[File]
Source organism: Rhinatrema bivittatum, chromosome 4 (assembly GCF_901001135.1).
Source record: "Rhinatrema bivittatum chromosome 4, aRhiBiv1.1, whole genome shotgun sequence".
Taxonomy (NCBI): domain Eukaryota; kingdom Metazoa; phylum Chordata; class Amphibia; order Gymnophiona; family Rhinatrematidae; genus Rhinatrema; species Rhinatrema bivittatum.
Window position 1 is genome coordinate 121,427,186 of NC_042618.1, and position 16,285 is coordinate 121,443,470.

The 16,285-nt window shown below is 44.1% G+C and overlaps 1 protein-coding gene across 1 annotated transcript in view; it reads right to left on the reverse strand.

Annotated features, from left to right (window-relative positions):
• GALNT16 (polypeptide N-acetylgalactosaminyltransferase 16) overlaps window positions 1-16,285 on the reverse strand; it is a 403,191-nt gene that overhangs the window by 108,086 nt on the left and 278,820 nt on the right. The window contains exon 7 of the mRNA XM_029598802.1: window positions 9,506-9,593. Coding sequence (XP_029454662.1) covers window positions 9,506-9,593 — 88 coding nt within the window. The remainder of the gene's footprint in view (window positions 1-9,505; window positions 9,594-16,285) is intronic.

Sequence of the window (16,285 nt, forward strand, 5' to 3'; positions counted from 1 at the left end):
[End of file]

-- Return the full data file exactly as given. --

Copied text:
Source organism: Rhinatrema bivittatum, chromosome 4 (assembly GCF_901001135.1).
Source record: "Rhinatrema bivittatum chromosome 4, aRhiBiv1.1, whole genome shotgun sequence".
Taxonomy (NCBI): domain Eukaryota; kingdom Metazoa; phylum Chordata; class Amphibia; order Gymnophiona; family Rhinatrematidae; genus Rhinatrema; species Rhinatrema bivittatum.
Window position 1 is genome coordinate 121,427,186 of NC_042618.1, and position 16,285 is coordinate 121,443,470.

The 16,285-nt window shown below is 44.1% G+C and overlaps 1 protein-coding gene across 1 annotated transcript in view; it reads right to left on the reverse strand.

Annotated features, from left to right (window-relative positions):
• GALNT16 (polypeptide N-acetylgalactosaminyltransferase 16) overlaps window positions 1-16,285 on the reverse strand; it is a 403,191-nt gene that overhangs the window by 108,086 nt on the left and 278,820 nt on the right. The window contains exon 7 of the mRNA XM_029598802.1: window positions 9,506-9,593. Coding sequence (XP_029454662.1) covers window positions 9,506-9,593 — 88 coding nt within the window. The remainder of the gene's footprint in view (window positions 1-9,505; window positions 9,594-16,285) is intronic.

Sequence of the window (16,285 nt, forward strand, 5' to 3'; positions counted from 1 at the left end):